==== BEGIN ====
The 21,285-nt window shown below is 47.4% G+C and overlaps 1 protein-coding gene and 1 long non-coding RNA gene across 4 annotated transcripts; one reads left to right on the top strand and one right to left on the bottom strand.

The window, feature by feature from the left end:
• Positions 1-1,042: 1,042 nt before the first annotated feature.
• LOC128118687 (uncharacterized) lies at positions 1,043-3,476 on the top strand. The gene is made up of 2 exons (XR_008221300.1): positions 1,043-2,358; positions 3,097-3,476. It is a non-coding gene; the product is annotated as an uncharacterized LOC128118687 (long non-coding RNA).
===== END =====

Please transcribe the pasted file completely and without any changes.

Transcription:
The 21,285-nt window shown below is 47.4% G+C and overlaps 1 protein-coding gene and 1 long non-coding RNA gene across 4 annotated transcripts; one reads left to right on the top strand and one right to left on the bottom strand.

The window, feature by feature from the left end:
• Positions 1-1,042: 1,042 nt before the first annotated feature.
• LOC128118687 (uncharacterized) lies at positions 1,043-3,476 on the top strand. The gene is made up of 2 exons (XR_008221300.1): positions 1,043-2,358; positions 3,097-3,476. It is a non-coding gene; the product is annotated as an uncharacterized LOC128118687 (long non-coding RNA).